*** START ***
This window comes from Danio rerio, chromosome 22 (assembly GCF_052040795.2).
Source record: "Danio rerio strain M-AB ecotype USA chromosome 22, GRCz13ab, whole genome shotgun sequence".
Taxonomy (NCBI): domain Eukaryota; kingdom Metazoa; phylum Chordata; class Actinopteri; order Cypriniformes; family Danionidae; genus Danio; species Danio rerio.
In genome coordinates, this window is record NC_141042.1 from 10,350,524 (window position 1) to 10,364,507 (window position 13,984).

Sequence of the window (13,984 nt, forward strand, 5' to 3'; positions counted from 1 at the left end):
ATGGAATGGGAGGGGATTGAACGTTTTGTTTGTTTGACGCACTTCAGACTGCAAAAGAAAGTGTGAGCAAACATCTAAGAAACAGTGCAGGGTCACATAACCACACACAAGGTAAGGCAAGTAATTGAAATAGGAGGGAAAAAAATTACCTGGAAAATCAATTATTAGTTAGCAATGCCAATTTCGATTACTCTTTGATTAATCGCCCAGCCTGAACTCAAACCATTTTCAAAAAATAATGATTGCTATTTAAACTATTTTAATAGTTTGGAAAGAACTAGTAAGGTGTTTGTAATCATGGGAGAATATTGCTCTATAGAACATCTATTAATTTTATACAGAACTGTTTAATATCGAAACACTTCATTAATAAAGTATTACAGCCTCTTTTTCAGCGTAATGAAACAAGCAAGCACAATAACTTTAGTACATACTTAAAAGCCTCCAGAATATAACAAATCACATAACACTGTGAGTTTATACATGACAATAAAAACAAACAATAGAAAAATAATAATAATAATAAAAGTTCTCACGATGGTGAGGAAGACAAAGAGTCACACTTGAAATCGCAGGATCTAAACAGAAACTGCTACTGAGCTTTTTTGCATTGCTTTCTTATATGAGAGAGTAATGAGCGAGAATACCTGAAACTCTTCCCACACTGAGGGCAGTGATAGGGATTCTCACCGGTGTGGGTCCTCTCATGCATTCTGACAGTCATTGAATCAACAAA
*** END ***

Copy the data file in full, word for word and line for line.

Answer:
This window comes from Danio rerio, chromosome 22 (assembly GCF_052040795.2).
Source record: "Danio rerio strain M-AB ecotype USA chromosome 22, GRCz13ab, whole genome shotgun sequence".
Taxonomy (NCBI): domain Eukaryota; kingdom Metazoa; phylum Chordata; class Actinopteri; order Cypriniformes; family Danionidae; genus Danio; species Danio rerio.
In genome coordinates, this window is record NC_141042.1 from 10,350,524 (window position 1) to 10,364,507 (window position 13,984).

Sequence of the window (13,984 nt, forward strand, 5' to 3'; positions counted from 1 at the left end):
ATGGAATGGGAGGGGATTGAACGTTTTGTTTGTTTGACGCACTTCAGACTGCAAAAGAAAGTGTGAGCAAACATCTAAGAAACAGTGCAGGGTCACATAACCACACACAAGGTAAGGCAAGTAATTGAAATAGGAGGGAAAAAAATTACCTGGAAAATCAATTATTAGTTAGCAATGCCAATTTCGATTACTCTTTGATTAATCGCCCAGCCTGAACTCAAACCATTTTCAAAAAATAATGATTGCTATTTAAACTATTTTAATAGTTTGGAAAGAACTAGTAAGGTGTTTGTAATCATGGGAGAATATTGCTCTATAGAACATCTATTAATTTTATACAGAACTGTTTAATATCGAAACACTTCATTAATAAAGTATTACAGCCTCTTTTTCAGCGTAATGAAACAAGCAAGCACAATAACTTTAGTACATACTTAAAAGCCTCCAGAATATAACAAATCACATAACACTGTGAGTTTATACATGACAATAAAAACAAACAATAGAAAAATAATAATAATAATAAAAGTTCTCACGATGGTGAGGAAGACAAAGAGTCACACTTGAAATCGCAGGATCTAAACAGAAACTGCTACTGAGCTTTTTTGCATTGCTTTCTTATATGAGAGAGTAATGAGCGAGAATACCTGAAACTCTTCCCACACTGAGGGCAGTGATAGGGATTCTCACCGGTGTGGGTCCTCTCATGCATTCTGACAGTCATTGAATCAACAAA